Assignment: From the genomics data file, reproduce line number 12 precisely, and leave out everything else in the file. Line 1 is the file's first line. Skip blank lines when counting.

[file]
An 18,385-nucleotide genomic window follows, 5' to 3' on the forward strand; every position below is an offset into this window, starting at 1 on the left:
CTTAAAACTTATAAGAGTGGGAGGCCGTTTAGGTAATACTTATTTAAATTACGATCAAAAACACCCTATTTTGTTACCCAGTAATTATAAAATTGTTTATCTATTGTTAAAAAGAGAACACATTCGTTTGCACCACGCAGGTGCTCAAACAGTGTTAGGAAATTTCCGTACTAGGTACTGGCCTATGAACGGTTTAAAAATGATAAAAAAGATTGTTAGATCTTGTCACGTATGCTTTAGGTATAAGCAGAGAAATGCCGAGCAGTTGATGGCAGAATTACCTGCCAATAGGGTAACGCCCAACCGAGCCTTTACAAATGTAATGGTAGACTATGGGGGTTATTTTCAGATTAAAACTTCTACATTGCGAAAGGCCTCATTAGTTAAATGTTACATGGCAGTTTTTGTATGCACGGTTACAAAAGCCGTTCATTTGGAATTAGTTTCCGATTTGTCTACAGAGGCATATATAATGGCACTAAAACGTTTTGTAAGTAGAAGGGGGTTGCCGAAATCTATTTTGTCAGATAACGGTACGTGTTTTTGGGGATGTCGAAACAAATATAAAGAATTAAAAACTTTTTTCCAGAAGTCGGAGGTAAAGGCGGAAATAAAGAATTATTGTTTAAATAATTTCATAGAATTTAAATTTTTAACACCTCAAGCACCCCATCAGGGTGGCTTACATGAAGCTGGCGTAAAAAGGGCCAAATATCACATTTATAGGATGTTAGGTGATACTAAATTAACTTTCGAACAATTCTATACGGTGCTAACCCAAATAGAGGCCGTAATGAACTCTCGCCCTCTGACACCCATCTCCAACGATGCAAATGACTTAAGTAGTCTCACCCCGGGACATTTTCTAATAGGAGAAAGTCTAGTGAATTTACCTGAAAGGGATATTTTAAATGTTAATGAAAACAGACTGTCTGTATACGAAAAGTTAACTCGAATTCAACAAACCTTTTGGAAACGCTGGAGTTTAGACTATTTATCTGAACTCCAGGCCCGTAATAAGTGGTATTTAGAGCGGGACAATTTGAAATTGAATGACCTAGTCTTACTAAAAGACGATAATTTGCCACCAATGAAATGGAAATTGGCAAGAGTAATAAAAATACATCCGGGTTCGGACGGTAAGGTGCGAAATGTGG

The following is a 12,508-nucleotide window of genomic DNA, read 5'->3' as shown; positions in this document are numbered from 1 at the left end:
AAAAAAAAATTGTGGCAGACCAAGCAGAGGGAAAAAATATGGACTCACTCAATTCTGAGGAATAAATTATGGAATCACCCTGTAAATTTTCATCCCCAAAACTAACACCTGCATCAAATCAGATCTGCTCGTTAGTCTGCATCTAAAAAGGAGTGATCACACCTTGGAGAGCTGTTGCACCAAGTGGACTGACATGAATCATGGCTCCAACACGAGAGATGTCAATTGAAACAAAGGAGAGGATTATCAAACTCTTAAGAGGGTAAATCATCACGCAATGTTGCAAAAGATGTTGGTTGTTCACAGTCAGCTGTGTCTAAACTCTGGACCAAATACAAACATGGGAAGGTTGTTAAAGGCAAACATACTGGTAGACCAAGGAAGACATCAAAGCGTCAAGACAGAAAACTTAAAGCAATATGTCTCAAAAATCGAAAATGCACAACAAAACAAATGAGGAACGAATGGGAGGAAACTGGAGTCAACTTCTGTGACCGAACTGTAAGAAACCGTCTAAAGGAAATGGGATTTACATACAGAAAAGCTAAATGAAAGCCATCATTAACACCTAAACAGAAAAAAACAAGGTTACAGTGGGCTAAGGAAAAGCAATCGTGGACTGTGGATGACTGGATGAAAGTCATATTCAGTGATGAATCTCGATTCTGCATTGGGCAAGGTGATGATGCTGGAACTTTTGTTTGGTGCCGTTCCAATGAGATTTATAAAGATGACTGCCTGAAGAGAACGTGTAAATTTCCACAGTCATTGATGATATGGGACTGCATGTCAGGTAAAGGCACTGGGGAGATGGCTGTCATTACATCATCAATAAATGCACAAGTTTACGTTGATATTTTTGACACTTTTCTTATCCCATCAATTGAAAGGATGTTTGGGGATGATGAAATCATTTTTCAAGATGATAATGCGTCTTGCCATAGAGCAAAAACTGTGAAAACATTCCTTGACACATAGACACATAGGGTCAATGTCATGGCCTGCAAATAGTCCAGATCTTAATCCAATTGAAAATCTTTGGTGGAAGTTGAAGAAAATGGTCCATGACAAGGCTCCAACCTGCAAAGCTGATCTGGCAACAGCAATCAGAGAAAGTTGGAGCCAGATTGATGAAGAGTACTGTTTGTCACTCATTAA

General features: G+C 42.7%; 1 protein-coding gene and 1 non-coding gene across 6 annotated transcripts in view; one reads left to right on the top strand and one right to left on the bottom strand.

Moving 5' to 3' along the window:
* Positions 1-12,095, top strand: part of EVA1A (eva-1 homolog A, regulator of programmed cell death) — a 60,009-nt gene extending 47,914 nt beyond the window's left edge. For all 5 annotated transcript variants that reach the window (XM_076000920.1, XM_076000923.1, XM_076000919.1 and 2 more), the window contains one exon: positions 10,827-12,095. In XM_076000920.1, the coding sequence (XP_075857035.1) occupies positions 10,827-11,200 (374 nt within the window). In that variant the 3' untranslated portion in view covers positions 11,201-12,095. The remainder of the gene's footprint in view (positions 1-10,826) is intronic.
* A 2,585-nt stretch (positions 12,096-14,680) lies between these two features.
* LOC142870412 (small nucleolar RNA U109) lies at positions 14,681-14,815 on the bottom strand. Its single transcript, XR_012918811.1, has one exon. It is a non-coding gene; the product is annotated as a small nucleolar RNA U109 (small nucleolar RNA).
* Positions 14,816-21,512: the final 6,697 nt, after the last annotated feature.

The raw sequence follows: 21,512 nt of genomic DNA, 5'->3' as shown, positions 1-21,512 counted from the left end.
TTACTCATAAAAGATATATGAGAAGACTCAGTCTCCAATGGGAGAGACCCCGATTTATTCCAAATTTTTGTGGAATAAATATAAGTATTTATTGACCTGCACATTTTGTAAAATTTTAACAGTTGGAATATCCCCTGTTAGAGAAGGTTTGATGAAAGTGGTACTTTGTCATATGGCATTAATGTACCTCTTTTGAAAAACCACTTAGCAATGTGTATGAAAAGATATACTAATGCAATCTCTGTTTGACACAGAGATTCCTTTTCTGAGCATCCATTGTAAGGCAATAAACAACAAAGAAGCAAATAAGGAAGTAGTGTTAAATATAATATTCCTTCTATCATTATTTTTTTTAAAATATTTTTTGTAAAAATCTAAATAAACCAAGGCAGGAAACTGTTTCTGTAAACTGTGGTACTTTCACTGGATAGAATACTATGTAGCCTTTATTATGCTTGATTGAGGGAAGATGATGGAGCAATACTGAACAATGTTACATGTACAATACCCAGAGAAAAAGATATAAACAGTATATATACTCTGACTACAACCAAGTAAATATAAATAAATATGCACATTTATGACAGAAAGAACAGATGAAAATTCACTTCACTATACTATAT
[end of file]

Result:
TTACTCATAAAAGATATATGAGAAGACTCAGTCTCCAATGGGAGAGACCCCGATTTATTCCAAATTTTTGTGGAATAAATATAAGTATTTATTGACCTGCACATTTTGTAAAATTTTAACAGTTGGAATATCCCCTGTTAGAGAAGGTTTGATGAAAGTGGTACTTTGTCATATGGCATTAATGTACCTCTTTTGAAAAACCACTTAGCAATGTGTATGAAAAGATATACTAATGCAATCTCTGTTTGACACAGAGATTCCTTTTCTGAGCATCCATTGTAAGGCAATAAACAACAAAGAAGCAAATAAGGAAGTAGTGTTAAATATAATATTCCTTCTATCATTATTTTTTTTAAAATATTTTTTGTAAAAATCTAAATAAACCAAGGCAGGAAACTGTTTCTGTAAACTGTGGTACTTTCACTGGATAGAATACTATGTAGCCTTTATTATGCTTGATTGAGGGAAGATGATGGAGCAATACTGAACAATGTTACATGTACAATACCCAGAGAAAAAGATATAAACAGTATATATACTCTGACTACAACCAAGTAAATATAAATAAATATGCACATTTATGACAGAAAGAACAGATGAAAATTCACTTCACTATACTATAT